Regression model for the coming election
Posted by Possum Comitatus on May 16, 2007
After gathering together the newspoll data from 1985 to the present and aggregating those into a monthly series, I thought I’d build a quick election model regression.The series used are a mix of newspoll series and economic series sourced from the RBA.These were:
GOVPRIMARY: The primary vote for the government according to the newspoll.
OPPRIMARY: The primary vote for the Opposition according to newspoll
PMDISAT:The dissatisfaction rating for the Prime Minister
PMDISAT(-1):The dissatisfaction rating for the Prime Minister lagged by one period.
OPSAT: The satisfaction rating of the Leader of the Opposition
GST: A dummy variable for the GST where it equals 1 for the period it has been operating and zero for the periods before it was introduced.
CAMP: A campaign dummy variable which equals 1 the month before the election and zero otherwise.
INT: The standard bank variable home loan interest rate.
AR(1):A first order serial correlation termm
MA(1):A first order moving average error component.
The model became:
GOVPRIMARY = 64.8207675 + 1.374899313*INT – 0.565567558*OPPRIMARY – 0.128756676*PMDISAT + 0.05746403116*OPSAT – 0.1212621617*PMDISAT(-1) – 1.720345869*GST + 2.518176146*CAMP + [AR(1)=0.8682231246,MA(1)=-0.6409529542,BACKCAST=1996:03]
Using the quaint little Eviews, the more important technical bits were:
|Dependent Variable: GOVPRIMARY|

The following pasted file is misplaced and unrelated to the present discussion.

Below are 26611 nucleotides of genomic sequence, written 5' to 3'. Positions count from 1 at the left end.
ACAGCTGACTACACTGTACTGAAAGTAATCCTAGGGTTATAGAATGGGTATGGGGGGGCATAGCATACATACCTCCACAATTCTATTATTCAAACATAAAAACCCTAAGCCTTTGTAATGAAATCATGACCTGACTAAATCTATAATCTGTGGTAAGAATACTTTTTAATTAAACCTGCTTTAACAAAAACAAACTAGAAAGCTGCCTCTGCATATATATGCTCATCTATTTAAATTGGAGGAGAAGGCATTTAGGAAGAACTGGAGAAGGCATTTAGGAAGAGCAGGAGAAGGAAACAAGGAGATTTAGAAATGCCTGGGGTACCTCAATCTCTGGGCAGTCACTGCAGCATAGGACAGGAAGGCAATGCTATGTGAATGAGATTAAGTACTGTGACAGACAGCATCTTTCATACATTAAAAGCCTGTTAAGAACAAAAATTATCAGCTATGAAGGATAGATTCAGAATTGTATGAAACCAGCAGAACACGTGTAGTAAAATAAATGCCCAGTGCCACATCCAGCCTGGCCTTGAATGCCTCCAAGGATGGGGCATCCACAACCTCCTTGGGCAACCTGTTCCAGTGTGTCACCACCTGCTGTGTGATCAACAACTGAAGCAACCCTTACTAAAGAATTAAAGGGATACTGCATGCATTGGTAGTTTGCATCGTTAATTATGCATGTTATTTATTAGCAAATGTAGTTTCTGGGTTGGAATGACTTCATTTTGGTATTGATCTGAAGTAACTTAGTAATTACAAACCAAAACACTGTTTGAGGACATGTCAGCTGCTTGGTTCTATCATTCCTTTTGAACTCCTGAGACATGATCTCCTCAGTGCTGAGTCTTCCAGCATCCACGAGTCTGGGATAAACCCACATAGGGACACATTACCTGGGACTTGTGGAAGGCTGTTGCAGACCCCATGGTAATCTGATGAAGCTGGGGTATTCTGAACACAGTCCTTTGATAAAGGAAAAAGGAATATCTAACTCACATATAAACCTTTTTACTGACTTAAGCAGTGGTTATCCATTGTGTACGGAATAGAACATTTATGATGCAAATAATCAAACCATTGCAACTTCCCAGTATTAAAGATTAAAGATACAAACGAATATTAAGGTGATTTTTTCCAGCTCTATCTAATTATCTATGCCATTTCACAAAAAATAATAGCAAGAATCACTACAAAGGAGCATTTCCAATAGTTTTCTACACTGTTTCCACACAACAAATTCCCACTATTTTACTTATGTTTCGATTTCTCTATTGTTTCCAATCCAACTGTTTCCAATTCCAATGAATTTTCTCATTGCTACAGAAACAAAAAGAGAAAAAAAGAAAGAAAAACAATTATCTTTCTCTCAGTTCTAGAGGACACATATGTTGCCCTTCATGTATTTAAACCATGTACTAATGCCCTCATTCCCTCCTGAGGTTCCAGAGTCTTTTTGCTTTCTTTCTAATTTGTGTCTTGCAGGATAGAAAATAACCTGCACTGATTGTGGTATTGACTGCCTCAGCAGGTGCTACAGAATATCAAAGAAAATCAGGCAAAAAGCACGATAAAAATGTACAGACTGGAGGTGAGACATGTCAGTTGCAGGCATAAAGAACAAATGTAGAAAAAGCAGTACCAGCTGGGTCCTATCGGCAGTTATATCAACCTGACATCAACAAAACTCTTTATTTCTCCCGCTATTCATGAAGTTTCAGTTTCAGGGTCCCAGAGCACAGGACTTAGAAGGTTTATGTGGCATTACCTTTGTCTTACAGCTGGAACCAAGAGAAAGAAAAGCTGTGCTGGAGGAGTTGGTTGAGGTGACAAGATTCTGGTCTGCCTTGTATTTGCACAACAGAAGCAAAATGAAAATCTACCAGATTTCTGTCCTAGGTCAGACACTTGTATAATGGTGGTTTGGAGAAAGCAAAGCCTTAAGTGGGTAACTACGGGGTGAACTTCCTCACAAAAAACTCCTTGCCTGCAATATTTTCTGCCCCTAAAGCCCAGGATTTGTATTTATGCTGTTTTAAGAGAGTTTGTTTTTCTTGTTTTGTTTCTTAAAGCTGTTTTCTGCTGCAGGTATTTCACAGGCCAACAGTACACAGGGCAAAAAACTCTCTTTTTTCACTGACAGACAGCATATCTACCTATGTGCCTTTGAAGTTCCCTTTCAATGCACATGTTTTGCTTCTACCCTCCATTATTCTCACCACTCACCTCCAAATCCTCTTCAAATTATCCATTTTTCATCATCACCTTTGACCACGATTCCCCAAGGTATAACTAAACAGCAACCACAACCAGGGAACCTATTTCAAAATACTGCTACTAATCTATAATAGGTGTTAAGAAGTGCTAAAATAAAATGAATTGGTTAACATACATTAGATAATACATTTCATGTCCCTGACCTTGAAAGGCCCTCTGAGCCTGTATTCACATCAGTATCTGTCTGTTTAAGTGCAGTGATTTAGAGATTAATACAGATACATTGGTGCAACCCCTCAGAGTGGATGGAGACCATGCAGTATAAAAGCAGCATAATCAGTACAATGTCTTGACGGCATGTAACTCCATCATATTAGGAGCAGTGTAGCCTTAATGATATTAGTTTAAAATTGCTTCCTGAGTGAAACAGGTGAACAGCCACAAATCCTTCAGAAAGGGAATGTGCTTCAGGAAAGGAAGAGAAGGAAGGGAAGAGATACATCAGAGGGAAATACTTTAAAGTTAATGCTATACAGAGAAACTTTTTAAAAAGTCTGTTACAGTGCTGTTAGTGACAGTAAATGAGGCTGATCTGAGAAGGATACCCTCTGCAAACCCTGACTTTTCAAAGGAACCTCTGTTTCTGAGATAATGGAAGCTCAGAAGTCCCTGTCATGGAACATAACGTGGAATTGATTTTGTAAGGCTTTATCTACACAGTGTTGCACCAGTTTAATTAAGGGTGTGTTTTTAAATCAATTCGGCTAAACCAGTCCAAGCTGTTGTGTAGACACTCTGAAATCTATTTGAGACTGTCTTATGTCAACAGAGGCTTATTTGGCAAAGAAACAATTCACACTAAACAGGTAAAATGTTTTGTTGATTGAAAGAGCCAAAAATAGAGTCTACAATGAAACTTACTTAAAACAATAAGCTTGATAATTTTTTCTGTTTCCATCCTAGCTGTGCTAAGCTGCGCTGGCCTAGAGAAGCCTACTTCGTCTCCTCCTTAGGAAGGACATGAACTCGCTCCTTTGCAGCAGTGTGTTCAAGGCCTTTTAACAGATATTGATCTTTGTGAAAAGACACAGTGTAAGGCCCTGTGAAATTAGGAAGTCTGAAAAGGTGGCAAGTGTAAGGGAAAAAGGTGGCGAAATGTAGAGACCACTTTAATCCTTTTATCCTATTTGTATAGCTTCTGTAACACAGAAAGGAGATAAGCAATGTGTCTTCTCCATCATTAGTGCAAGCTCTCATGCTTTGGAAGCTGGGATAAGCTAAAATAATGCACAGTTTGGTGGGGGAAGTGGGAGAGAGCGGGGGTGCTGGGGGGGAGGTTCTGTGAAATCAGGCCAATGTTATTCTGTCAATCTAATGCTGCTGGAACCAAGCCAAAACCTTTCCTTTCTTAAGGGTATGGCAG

|Method: Least Squares|
|Date: 05/17/07 Time: 00:40|
|Sample: 1996:03 2007:05|
|Included observations: 135|
|Convergence achieved after 36 iterations|
|R-squared||0.818619||Mean dependent var||43.11037|
|Adjusted R-squared||0.805559||S.D. dependent var||3.360798|
|S.E. of regression||1.481958||Akaike info criterion||3.695793|
|Sum squared resid||274.5250||Schwarz criterion||3.910998|
I spent alot of time checking for all sorts of relationships, but what was interesting was the CAMP result.The Coalition get a 2.5% boost to their primary vote in the month before the election and the GST hurt there primary vote and it has not yet recovered.
Another interesting phenomena that I came across was that the Coalition appears to get a boost in their primary vote when economic bad news is occurring, and a decline in their primary vote when the economic sunshine comes around.When the Coalition is in government:
– a 1% increase in unemployment has walked hand in hand with a 0.96% increase in their primary vote.Likewise a 1% decrease in unemployment has walked hand in hand with a 0.96% decrease in their primary vote.
– a 1% increase in the interest rate level has walked hand in hand with 1.3% increase in their primary vote.Likewise a 1% decrease in the interest rate level has walked hand in hand with 1.3% decrease in their primary vote.
When the Coalition is in opposition:
– a 1% increase in unemployment has walked hand in hand with a 1.6% increase in their primary vote.Likewise a 1% decrease in unemployment has walked hand in hand with a 1.6% decrease in their primary vote.
– a 1% increase in the interest rate level has walked hand in hand with 0.4% increase in their primary vote.Likewise a 1% decrease in the interest rate level has walked hand in hand with 0.4% decrease in their primary vote.
When times are tough, the people run to the Coalition and economic sunshine kills them.See for yourself:
|Dependent Variable: COALITION|
|Method: Least Squares|
|Date: 05/17/07 Time: 01:03|
|Sample(adjusted): 1986:01 2007:05|
|Included observations: 257 after adjusting endpoints|
|Convergence achieved after 8 iterations|
|R-squared||0.600228||Mean dependent var||44.33366|
|Adjusted R-squared||0.592265||S.D. dependent var||3.318514|
|S.E. of regression||2.119009||Akaike info criterion||4.362844|
|Sum squared resid||1127.040||Schwarz criterion||4.445702|
I bet the government is praying for a recession.